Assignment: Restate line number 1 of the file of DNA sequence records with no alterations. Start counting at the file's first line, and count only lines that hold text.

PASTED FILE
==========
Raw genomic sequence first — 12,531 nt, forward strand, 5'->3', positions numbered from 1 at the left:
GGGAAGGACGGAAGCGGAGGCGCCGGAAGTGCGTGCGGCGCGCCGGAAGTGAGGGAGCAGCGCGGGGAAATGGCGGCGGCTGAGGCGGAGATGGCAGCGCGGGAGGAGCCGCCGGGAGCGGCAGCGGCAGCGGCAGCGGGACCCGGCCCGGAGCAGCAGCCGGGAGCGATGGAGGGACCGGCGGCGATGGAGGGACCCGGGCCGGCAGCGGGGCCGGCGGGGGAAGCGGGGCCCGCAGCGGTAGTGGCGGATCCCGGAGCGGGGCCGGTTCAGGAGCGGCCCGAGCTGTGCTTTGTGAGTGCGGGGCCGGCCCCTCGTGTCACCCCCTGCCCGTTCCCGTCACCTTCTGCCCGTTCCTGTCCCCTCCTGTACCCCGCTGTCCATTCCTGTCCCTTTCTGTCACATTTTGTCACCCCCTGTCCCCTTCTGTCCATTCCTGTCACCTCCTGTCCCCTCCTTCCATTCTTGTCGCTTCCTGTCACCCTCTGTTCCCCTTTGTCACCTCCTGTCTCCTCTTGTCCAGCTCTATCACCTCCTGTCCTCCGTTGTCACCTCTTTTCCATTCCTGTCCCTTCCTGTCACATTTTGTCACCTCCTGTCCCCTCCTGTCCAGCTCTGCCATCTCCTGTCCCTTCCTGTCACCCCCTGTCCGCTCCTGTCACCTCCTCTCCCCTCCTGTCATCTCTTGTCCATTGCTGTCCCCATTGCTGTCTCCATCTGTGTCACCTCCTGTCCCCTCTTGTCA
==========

Raw genomic sequence first — 12,531 nt, forward strand, 5'->3', positions numbered from 1 at the left: